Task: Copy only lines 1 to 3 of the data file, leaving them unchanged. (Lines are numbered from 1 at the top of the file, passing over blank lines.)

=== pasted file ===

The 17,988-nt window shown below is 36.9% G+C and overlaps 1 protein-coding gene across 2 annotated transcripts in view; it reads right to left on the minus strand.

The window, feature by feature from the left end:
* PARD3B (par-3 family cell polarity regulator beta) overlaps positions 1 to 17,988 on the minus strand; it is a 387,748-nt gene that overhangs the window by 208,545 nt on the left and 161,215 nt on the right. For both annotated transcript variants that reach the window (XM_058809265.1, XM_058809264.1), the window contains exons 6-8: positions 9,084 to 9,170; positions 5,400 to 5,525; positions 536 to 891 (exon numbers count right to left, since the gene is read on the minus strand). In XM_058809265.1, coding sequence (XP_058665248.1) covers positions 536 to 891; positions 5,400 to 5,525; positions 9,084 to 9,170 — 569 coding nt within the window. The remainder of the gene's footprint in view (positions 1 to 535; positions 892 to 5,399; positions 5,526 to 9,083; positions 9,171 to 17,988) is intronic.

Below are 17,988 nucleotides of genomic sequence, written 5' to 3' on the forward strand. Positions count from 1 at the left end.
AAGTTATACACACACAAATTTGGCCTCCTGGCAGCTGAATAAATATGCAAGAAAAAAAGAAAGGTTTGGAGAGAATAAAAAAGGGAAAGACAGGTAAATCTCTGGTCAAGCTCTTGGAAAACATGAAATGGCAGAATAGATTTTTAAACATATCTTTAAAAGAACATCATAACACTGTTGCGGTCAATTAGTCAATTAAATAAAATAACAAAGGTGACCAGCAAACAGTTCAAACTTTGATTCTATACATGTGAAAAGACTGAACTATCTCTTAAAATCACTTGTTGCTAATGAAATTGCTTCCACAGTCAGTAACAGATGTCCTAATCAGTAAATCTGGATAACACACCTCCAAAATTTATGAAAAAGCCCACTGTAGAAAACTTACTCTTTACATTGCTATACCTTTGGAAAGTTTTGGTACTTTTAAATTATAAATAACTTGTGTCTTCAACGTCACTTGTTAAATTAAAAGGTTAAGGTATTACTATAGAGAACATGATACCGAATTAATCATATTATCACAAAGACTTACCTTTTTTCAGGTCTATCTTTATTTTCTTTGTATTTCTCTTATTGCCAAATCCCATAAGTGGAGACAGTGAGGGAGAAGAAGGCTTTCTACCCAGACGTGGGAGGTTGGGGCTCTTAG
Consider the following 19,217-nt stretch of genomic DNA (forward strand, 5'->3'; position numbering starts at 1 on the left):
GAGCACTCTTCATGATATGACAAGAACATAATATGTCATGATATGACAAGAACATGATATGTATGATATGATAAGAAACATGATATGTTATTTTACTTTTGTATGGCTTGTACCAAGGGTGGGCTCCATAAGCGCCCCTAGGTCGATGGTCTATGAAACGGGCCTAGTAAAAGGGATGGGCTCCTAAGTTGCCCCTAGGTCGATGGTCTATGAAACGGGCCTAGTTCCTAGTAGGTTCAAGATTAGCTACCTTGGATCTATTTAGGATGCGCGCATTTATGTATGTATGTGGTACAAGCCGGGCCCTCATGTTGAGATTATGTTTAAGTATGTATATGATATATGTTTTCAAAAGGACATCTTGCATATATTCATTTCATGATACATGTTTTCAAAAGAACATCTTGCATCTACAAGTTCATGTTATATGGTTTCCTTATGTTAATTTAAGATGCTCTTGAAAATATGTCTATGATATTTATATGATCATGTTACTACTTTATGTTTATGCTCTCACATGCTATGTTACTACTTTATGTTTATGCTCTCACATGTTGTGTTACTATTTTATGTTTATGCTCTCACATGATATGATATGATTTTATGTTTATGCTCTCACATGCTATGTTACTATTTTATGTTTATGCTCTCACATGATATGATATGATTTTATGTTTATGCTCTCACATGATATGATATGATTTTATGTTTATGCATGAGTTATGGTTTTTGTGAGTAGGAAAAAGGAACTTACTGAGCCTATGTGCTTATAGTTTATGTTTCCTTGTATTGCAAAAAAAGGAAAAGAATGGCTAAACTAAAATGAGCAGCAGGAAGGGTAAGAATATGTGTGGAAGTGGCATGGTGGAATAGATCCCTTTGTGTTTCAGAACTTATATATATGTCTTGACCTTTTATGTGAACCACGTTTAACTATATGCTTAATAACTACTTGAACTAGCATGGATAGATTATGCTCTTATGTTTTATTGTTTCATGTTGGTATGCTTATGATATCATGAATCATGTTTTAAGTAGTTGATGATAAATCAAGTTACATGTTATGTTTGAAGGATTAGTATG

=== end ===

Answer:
The 17,988-nt window shown below is 36.9% G+C and overlaps 1 protein-coding gene across 2 annotated transcripts in view; it reads right to left on the minus strand.

The window, feature by feature from the left end:
* PARD3B (par-3 family cell polarity regulator beta) overlaps positions 1 to 17,988 on the minus strand; it is a 387,748-nt gene that overhangs the window by 208,545 nt on the left and 161,215 nt on the right. For both annotated transcript variants that reach the window (XM_058809265.1, XM_058809264.1), the window contains exons 6-8: positions 9,084 to 9,170; positions 5,400 to 5,525; positions 536 to 891 (exon numbers count right to left, since the gene is read on the minus strand). In XM_058809265.1, coding sequence (XP_058665248.1) covers positions 536 to 891; positions 5,400 to 5,525; positions 9,084 to 9,170 — 569 coding nt within the window. The remainder of the gene's footprint in view (positions 1 to 535; positions 892 to 5,399; positions 5,526 to 9,083; positions 9,171 to 17,988) is intronic.